By Father James Rodriguez
One of life’s inescapable mysteries is the presence of suffering. No human person is spared this painful reality. From our first moments – and sometimes to our very last – our lives are marked by the fact that we are limited.
When we meet these limitations we quickly realize that we have a choice to make: We can give in and wonder why these things happen to us, bemoaning this basic truth of life, or we can face it, embrace it and grow. We can either be defined by our pain or in spite of it.
Throughout the past five weeks, we as a Church have read through the Acts of the Apostles, our family history, as it were. What we’ve seen over and over again is the stark reality of suffering in the lives of the Apostles. They proclaimed the truth to anyone who would listen, often to great success: scores of people were being baptized, healed and inspired by their testimony. Simultaneously, however, these men met constant opposition.
No Other Way
What is it that kept them going? Why weren’t they content with the many converts they had already made, leaving the work of evangelization to other, perhaps younger, believers? The answer is simple: They were priests, and for priests at the service of our beloved, the Church, there is no other way. We love her, and would do and give anything for her, even our lives.
To be sure, the work of evangelization does not belong solely to priests. Each person, as a living stone in God’s ever-new temple, has a part to play. Because of the efforts of these valiant fishers of men we have a model to follow, something to strengthen us in the face of our suffering.
Mother Teresa said, “I must be willing to give whatever it takes to do good to others. This requires that I be willing to give until it hurts. Otherwise, there is no true love in me, and I bring injustice, not peace, to those around me.”
She understood that our lives are a gift from God, and the suffering we endure is nothing compared to the glory that awaits. She also understood the price of selfishness and our need for strength. Similarly, runners have a mantra: “pain is only weakness leaving the body.”
While this is obviously not meant literally, it is a great motivator when the task at hand seems beyond our reach. It helps us to take the next step, trusting that the finish line is that much closer. Similarly, the Navy SEALs say “the only easy day was yesterday,” effectively taking away the excuse that today is beyond our strength. It is far too easy to be swayed by our natural desire to rest and relax, which we most certainly should do in moderation, but any attempt to escape suffering only leads to more of it.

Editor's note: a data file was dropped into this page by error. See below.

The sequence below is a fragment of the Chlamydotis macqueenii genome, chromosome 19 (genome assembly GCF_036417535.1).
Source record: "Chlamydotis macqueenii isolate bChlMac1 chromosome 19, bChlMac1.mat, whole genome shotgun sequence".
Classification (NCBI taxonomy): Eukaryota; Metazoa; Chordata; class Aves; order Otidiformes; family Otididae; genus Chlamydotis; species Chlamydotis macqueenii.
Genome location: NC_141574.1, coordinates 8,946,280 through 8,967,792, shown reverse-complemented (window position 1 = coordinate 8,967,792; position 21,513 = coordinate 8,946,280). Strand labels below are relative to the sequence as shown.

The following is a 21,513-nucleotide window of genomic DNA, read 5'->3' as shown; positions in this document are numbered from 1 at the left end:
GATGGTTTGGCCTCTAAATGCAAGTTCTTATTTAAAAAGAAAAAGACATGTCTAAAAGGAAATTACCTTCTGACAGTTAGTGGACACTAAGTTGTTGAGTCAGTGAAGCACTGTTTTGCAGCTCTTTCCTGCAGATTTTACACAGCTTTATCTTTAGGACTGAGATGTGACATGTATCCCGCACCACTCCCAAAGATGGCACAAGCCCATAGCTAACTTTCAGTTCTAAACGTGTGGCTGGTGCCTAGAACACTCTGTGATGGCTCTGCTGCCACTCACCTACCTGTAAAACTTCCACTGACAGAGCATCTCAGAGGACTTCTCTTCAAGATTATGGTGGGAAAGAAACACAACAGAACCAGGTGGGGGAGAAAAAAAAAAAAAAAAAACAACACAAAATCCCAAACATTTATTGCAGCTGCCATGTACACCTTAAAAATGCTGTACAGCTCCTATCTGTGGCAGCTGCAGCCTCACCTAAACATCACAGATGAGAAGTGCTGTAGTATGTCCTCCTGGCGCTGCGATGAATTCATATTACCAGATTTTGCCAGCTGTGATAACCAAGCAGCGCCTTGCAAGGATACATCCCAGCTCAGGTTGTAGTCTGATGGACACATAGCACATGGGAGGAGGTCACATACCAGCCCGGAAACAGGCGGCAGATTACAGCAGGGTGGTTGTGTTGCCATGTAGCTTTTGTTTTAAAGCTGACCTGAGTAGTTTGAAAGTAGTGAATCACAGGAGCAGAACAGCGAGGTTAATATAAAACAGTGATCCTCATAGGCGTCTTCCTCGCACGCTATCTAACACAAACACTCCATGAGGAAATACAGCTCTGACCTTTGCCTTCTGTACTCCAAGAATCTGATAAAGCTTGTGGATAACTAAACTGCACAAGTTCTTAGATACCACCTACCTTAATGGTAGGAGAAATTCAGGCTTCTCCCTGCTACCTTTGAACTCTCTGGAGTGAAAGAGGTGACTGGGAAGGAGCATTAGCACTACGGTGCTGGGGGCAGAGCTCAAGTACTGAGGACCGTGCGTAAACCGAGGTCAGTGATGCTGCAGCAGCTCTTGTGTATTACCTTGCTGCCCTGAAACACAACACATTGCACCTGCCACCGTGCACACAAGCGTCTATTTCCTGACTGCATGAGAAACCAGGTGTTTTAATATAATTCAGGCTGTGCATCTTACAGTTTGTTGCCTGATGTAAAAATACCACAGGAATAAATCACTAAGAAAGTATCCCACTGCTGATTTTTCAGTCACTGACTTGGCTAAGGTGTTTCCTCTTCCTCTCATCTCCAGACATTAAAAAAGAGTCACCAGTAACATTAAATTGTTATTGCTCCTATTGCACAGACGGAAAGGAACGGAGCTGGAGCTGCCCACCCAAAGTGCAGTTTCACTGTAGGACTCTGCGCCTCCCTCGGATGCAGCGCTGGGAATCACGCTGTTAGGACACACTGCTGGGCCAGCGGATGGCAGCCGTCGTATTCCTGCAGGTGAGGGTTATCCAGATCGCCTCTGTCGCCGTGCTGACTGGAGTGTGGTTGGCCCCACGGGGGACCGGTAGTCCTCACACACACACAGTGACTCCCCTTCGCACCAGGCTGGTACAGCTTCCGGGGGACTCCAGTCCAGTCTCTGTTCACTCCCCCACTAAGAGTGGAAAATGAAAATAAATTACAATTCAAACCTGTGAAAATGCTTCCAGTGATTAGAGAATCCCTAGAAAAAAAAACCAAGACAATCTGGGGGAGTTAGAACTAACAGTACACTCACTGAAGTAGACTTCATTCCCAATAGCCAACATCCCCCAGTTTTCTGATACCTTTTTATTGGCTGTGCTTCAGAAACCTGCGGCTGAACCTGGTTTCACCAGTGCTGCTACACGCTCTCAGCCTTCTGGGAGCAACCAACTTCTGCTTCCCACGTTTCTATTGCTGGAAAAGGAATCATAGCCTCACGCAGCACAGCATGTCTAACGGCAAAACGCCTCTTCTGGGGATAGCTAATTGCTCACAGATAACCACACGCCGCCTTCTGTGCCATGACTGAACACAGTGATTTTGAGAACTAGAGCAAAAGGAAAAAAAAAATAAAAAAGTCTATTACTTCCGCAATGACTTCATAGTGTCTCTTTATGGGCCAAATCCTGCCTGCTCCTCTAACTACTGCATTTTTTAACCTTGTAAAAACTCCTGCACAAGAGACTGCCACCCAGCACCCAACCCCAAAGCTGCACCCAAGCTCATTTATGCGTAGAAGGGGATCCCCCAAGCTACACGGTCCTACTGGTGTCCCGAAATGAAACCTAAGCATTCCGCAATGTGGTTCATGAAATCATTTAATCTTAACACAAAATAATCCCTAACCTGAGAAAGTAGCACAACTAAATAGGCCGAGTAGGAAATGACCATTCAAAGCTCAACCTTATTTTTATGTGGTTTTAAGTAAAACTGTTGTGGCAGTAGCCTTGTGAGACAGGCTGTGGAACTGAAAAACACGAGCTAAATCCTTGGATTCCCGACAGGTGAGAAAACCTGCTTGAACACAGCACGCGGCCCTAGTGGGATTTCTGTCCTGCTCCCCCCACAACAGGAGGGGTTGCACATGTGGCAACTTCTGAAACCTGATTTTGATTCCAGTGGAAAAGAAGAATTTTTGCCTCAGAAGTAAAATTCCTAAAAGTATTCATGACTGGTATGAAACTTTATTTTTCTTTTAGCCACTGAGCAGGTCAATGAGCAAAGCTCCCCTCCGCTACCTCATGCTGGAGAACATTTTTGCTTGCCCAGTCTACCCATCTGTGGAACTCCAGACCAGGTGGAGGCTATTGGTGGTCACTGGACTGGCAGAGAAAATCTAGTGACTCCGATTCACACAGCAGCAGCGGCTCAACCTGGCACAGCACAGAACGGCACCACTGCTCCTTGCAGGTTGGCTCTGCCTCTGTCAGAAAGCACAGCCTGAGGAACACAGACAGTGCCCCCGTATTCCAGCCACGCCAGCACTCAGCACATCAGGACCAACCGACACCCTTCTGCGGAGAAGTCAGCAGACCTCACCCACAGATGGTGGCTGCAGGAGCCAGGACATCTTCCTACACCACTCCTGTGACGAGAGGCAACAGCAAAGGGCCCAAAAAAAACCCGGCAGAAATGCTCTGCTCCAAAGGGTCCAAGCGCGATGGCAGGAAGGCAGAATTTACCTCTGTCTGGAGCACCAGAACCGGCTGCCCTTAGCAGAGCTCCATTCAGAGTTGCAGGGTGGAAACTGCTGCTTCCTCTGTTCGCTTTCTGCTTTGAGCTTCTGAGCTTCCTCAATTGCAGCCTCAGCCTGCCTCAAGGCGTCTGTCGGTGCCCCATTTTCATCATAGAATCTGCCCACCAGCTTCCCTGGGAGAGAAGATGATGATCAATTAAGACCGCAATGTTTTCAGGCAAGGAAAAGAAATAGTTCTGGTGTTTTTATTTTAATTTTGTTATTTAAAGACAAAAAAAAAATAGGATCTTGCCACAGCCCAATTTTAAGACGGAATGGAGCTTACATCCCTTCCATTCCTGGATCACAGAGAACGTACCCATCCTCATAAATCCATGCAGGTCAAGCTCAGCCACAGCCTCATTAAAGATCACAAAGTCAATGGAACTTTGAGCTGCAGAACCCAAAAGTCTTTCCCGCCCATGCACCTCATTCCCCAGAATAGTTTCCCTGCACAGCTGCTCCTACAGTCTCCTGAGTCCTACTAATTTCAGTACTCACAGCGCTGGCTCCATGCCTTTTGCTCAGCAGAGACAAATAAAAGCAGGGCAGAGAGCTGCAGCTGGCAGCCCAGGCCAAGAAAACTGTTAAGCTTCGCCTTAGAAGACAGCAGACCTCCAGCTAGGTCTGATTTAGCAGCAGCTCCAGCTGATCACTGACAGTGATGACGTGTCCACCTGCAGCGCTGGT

Jesus did not escape. It was love, not nails, that held Him to the Cross. St. John, writing about his vision of the new Jerusalem, “coming down from heaven, adorned as a bride for her husband” was speaking about past and future at once. He, standing at Mary’s side on that Friday we call “Good,” looked on as Jesus, the bridegroom, made His vows to His bride, our Church: “This is my body, given up for you…”
On the cross, from the side of the new Adam, God creates the new mother of the living – those spiritually alive – and Christ gives Himself to and for her. And we, who make up this beautiful Church, are worth everything to Him: every suffering and the shedding of every last drop of His most precious Blood.
This is His definition of glory. From the throne of the Cross, the King of Kings is arrayed, with no clothes at all. He radiates dignity that is marred in blood, yet no less regal. He looks upon us, with eyes closed, and bestows on us new life as His own members, bathed in the water that flowed from His side alongside the blood that we drink in eucharistic communion. He is ours, and we are His. Such is the love that makes us who we are.
John heard the proclamation that “God’s dwelling is with the human race.” Paul and Barnabas preached the same. Judas refused to be changed, seeking empty comforts instead, only to end his own life in unimaginable despair. Where are we in this spectrum?
May we climb ever higher the mountain that is Christ, taking seriously the invitation and command to love Him and one another, indeed to see Him in one another. This is far easier to say – and write – than it is to do. Yet, though it brings suffering and sacrifice, so too does it grant us a joy beyond mere words.
Readings for the Fifth Sunday of Easter
Acts 14: 21-27
Psalm 145: 8-9, 10-11, 12-13
Revelation 21: 1-5a
John 13: 31-33a, 34-35
Father James Rodriguez is the associate vocation director for the diocese and teaches at Cathedral Prep and Seminary, Elmhurst.